:::Details of the giveaway towards the bottom of the post::
Romance Junkies recently came upon this unique interview conducted in 1892 by WOMANHOOD magazine in London. The relevance of gems is still the same today as it was in the past and so, we felt this article worth republishing.
Insights on coy Ring Sucking, the curses of Gem Collecting and the art of Acrostic Jewelery. An interview with Miss Scarlet Ruby Müller.
May 8th, 1892
Author: KYS Realm
This past Spring, WOMANHOOD magazine had the pleasure of interviewing Miss Scarlet Ruby Müller, the newest (and first female), member of The Elements Club. Based in London, The Elements Club is an investment group dedicated to scientific endeavours.
W: Many women are fascinated by the world of gemstones. What initiated your collection of minerals and earth samples?
Miss Müller: My father, Adelbert Eckhard Müller, is the Founder of Eckhard Earth and Fire, Ltd., which is a global mining holding company. With operations in every continent except Antarctica, I have travelled the world with my family to watch earth being turned inside-out. While a child, I collected earth samples and metals. Upon the age of fifteen, in honour of my name and the addition of a newly acquired Burmese ruby mining venture, my father gave me my very first gem, a blood-red ruby.
Burmese rubies are famous for their exceptional colouring, and it is the colour and the history of gems, metals, and earth that attracted me to start accumulating samples. From the bright blue of Afgan lapis lazuli, to the pale green of corroded copper, to the deep red from Spanish mercury, minerals paint the earth in bejeweled tones.
W: It has been said that “jewels are the symbols of heaven.” Would you agree?
Miss Müller: According to the Book of Revelation, the heavenly realm certainly values gems! In fact, throughout time different cultures have placed god-like reverence on various stones. With its many colour variations, and its ability to cast sparks, the Greeks called amber “electron,” meaning “the sun.” Within Buddhism, the diamond has special significance since Buddha is believed to have sat on a diamond throne after he attained enlightenment. And of course, many stones have been associated with special powers, such as the Chinese regarding jade as lucky and protective.
W: Do you believe that certain gems, for example diamonds, are cursed?
Miss Müller: I can assure you that my collection is not cursed! This is not to say that bad fortune clings to various stones, in particular diamonds. In general, it is the large, very beautiful gems that get curses attached to them and in almost all cases, the “curse” is only an example of mankind’s greed.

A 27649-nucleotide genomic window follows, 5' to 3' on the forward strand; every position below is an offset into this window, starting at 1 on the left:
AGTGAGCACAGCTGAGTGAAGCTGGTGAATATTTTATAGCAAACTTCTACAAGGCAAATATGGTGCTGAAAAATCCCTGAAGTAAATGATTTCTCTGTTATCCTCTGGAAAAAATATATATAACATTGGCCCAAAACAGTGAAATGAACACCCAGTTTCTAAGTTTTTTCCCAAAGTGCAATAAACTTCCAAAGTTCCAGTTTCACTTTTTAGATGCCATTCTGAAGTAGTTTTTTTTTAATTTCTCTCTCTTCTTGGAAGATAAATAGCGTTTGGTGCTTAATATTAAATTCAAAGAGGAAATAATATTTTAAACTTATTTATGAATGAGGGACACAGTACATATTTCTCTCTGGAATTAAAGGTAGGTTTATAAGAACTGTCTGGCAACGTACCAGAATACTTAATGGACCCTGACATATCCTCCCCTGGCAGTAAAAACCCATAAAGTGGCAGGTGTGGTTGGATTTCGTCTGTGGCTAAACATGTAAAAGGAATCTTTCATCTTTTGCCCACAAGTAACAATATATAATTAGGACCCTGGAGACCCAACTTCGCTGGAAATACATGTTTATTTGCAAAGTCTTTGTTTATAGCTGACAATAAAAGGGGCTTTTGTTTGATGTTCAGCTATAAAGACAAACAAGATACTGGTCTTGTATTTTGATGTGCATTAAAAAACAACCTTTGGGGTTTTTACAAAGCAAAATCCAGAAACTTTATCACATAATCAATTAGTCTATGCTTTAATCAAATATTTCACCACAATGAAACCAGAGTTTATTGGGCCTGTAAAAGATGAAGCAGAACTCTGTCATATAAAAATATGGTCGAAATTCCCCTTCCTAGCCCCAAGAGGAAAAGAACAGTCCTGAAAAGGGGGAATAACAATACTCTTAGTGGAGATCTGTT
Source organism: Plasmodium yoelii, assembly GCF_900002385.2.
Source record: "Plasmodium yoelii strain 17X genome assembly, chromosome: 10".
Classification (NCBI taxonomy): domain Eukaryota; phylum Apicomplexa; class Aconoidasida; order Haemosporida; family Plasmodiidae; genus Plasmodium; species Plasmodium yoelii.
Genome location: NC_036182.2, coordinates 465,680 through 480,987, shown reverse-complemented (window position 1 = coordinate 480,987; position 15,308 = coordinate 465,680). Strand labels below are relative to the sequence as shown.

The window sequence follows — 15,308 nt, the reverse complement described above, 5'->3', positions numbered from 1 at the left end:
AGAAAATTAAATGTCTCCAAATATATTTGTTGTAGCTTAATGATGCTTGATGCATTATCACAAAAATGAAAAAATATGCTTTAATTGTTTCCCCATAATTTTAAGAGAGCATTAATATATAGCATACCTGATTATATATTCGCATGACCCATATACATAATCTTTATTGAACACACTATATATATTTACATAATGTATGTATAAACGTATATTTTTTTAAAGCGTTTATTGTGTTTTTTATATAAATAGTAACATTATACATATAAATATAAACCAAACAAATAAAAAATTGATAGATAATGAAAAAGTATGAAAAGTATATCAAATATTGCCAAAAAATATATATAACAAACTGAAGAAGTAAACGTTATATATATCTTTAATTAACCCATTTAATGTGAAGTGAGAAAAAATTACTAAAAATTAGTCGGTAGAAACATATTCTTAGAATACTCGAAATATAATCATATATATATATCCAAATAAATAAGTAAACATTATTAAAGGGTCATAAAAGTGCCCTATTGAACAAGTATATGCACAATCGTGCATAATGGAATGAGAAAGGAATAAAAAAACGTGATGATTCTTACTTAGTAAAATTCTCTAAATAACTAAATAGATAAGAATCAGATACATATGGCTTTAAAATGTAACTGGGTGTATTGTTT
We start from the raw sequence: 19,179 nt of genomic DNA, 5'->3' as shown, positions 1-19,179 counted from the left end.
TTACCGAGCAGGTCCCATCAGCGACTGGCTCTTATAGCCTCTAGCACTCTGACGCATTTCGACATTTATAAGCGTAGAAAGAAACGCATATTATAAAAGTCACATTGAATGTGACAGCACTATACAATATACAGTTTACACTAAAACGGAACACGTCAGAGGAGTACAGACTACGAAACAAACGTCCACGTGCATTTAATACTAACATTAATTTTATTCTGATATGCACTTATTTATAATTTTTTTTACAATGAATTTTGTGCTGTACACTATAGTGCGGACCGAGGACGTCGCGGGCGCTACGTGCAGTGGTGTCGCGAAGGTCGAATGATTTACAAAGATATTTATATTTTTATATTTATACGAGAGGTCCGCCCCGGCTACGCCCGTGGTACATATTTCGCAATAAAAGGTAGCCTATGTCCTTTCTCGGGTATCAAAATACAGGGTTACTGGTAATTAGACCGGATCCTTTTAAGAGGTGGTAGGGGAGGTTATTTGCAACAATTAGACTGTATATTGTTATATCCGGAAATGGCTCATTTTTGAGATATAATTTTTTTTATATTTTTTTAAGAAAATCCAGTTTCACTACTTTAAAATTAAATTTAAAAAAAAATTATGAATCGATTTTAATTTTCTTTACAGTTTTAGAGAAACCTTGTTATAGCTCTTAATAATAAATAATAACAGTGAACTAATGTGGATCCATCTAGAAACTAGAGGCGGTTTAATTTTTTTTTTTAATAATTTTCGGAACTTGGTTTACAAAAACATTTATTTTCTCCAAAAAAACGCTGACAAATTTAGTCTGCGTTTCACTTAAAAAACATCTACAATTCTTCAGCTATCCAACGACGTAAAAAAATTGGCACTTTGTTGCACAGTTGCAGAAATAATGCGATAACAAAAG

For instance, legend says the Koh-i-Noor Diamond was originally stolen from the god, Krishna. Thereafter, time and again, various rulers, Hindu, Rajput, British and more, have lusted for it, fought for it, and seized it until it now resides in the British Crown Jewels. Is it really the stone that is cursed, or humankind?
W: Do you think the rarity, size or brilliance of a gem attracts humans?
Miss Müller: I can only speak for me, and I believe the most precious thing about stones is not their rarity, but rather their stories. One of the prettiest opals in my collection comes from Australia. Like a stained-glass church window, this opal refracts a stunning array of colours and brilliance. It was sourced out of Queensland from a woman named Mrs. Isobel Robinson, who is a pub owner, storekeeper, gambler, courtesan, and opal trader. Her title is “The Eulo Queen,” and at the time I acquired the stone, she wore a gold belt that was four inches in height and studded with opals the size of pennies. Not every woman can claim to glitter while walking, but she did! I call that opal “The Queen” in honour of Mrs. Robinson.
W: Are any rare gems mined here in the Motherland?
Miss Müller: Scotland offers the richest history with finds of amethyst, agate, cairngorm, and garnet. My favorite jewel for this region is not one found in the earth; it is found in water–a pearl. Many people are not aware of the Highlander pearl fishermen who troll the fresh rivers to secure their treasures.
W: Pearls in fresh water?! I must admit I was unaware of such a thing. I thought all pearls were cultivated in salt water.
Miss Müller: It is interesting, is it not? Pearl fishermen are geniuses. If you show a pearl to a master fisherman, he can inform you which river it came from, since each fresh water pearl has different characteristics based on the source river’s mineral amalgamation. Sweet rose pink pearls from the Oykel River in Scotland are the most valuable, since they are very, very rare.
W: Your ring collection is most unique, as well as… your habit of sucking on rings whilst we speak! What are the origins of your jewelery?